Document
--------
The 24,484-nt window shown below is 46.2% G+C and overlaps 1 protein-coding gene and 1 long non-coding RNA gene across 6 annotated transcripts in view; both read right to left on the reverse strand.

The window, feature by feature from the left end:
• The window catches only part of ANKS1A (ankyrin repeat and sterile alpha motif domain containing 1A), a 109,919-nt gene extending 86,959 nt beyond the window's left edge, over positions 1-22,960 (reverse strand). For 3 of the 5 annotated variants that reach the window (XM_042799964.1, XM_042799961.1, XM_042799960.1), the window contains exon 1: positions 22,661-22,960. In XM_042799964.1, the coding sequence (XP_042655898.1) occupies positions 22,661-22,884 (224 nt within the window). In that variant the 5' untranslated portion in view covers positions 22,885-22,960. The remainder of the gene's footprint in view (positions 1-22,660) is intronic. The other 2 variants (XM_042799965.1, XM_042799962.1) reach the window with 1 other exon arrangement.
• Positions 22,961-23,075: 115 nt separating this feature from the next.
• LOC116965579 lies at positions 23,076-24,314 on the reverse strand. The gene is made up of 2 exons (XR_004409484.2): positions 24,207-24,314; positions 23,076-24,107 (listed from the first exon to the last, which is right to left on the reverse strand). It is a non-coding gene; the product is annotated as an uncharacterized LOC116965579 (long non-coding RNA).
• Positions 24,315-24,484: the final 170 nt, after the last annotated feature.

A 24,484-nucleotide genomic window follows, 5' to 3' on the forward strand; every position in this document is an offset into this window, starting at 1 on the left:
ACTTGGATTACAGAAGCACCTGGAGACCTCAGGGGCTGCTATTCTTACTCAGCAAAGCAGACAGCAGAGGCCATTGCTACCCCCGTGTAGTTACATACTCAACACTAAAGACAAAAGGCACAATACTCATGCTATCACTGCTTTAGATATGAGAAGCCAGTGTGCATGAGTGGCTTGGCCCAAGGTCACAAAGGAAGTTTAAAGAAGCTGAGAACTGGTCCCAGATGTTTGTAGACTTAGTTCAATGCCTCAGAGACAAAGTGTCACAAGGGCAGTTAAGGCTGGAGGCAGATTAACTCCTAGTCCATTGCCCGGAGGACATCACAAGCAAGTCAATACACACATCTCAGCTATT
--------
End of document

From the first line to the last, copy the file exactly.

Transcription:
The 24,484-nt window shown below is 46.2% G+C and overlaps 1 protein-coding gene and 1 long non-coding RNA gene across 6 annotated transcripts in view; both read right to left on the reverse strand.

The window, feature by feature from the left end:
• The window catches only part of ANKS1A (ankyrin repeat and sterile alpha motif domain containing 1A), a 109,919-nt gene extending 86,959 nt beyond the window's left edge, over positions 1-22,960 (reverse strand). For 3 of the 5 annotated variants that reach the window (XM_042799964.1, XM_042799961.1, XM_042799960.1), the window contains exon 1: positions 22,661-22,960. In XM_042799964.1, the coding sequence (XP_042655898.1) occupies positions 22,661-22,884 (224 nt within the window). In that variant the 5' untranslated portion in view covers positions 22,885-22,960. The remainder of the gene's footprint in view (positions 1-22,660) is intronic. The other 2 variants (XM_042799965.1, XM_042799962.1) reach the window with 1 other exon arrangement.
• Positions 22,961-23,075: 115 nt separating this feature from the next.
• LOC116965579 lies at positions 23,076-24,314 on the reverse strand. The gene is made up of 2 exons (XR_004409484.2): positions 24,207-24,314; positions 23,076-24,107 (listed from the first exon to the last, which is right to left on the reverse strand). It is a non-coding gene; the product is annotated as an uncharacterized LOC116965579 (long non-coding RNA).
• Positions 24,315-24,484: the final 170 nt, after the last annotated feature.

A 24,484-nucleotide genomic window follows, 5' to 3' on the forward strand; every position in this document is an offset into this window, starting at 1 on the left:
ACTTGGATTACAGAAGCACCTGGAGACCTCAGGGGCTGCTATTCTTACTCAGCAAAGCAGACAGCAGAGGCCATTGCTACCCCCGTGTAGTTACATACTCAACACTAAAGACAAAAGGCACAATACTCATGCTATCACTGCTTTAGATATGAGAAGCCAGTGTGCATGAGTGGCTTGGCCCAAGGTCACAAAGGAAGTTTAAAGAAGCTGAGAACTGGTCCCAGATGTTTGTAGACTTAGTTCAATGCCTCAGAGACAAAGTGTCACAAGGGCAGTTAAGGCTGGAGGCAGATTAACTCCTAGTCCATTGCCCGGAGGACATCACAAGCAAGTCAATACACACATCTCAGCTATT